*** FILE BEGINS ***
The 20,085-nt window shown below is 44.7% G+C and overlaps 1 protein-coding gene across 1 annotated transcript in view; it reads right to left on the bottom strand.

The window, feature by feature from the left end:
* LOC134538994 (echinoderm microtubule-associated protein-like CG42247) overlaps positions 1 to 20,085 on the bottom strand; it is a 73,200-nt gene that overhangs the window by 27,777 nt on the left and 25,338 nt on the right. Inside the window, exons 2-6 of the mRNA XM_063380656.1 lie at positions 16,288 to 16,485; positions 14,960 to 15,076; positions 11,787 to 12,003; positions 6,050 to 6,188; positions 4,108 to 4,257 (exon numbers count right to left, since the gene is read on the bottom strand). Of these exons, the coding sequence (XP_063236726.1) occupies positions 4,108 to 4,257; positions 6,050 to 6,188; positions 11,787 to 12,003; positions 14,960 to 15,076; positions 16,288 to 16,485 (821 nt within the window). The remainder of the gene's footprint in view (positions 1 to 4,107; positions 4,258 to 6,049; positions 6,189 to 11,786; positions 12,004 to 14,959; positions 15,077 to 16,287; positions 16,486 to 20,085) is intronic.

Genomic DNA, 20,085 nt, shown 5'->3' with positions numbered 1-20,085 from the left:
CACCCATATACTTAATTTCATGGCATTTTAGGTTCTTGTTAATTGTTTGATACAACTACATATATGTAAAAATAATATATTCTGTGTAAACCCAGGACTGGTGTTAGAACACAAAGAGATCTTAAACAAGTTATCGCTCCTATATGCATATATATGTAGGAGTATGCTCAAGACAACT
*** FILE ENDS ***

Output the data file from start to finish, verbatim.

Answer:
The 20,085-nt window shown below is 44.7% G+C and overlaps 1 protein-coding gene across 1 annotated transcript in view; it reads right to left on the bottom strand.

The window, feature by feature from the left end:
* LOC134538994 (echinoderm microtubule-associated protein-like CG42247) overlaps positions 1 to 20,085 on the bottom strand; it is a 73,200-nt gene that overhangs the window by 27,777 nt on the left and 25,338 nt on the right. Inside the window, exons 2-6 of the mRNA XM_063380656.1 lie at positions 16,288 to 16,485; positions 14,960 to 15,076; positions 11,787 to 12,003; positions 6,050 to 6,188; positions 4,108 to 4,257 (exon numbers count right to left, since the gene is read on the bottom strand). Of these exons, the coding sequence (XP_063236726.1) occupies positions 4,108 to 4,257; positions 6,050 to 6,188; positions 11,787 to 12,003; positions 14,960 to 15,076; positions 16,288 to 16,485 (821 nt within the window). The remainder of the gene's footprint in view (positions 1 to 4,107; positions 4,258 to 6,049; positions 6,189 to 11,786; positions 12,004 to 14,959; positions 15,077 to 16,287; positions 16,486 to 20,085) is intronic.

Genomic DNA, 20,085 nt, shown 5'->3' with positions numbered 1-20,085 from the left:
CACCCATATACTTAATTTCATGGCATTTTAGGTTCTTGTTAATTGTTTGATACAACTACATATATGTAAAAATAATATATTCTGTGTAAACCCAGGACTGGTGTTAGAACACAAAGAGATCTTAAACAAGTTATCGCTCCTATATGCATATATATGTAGGAGTATGCTCAAGACAACT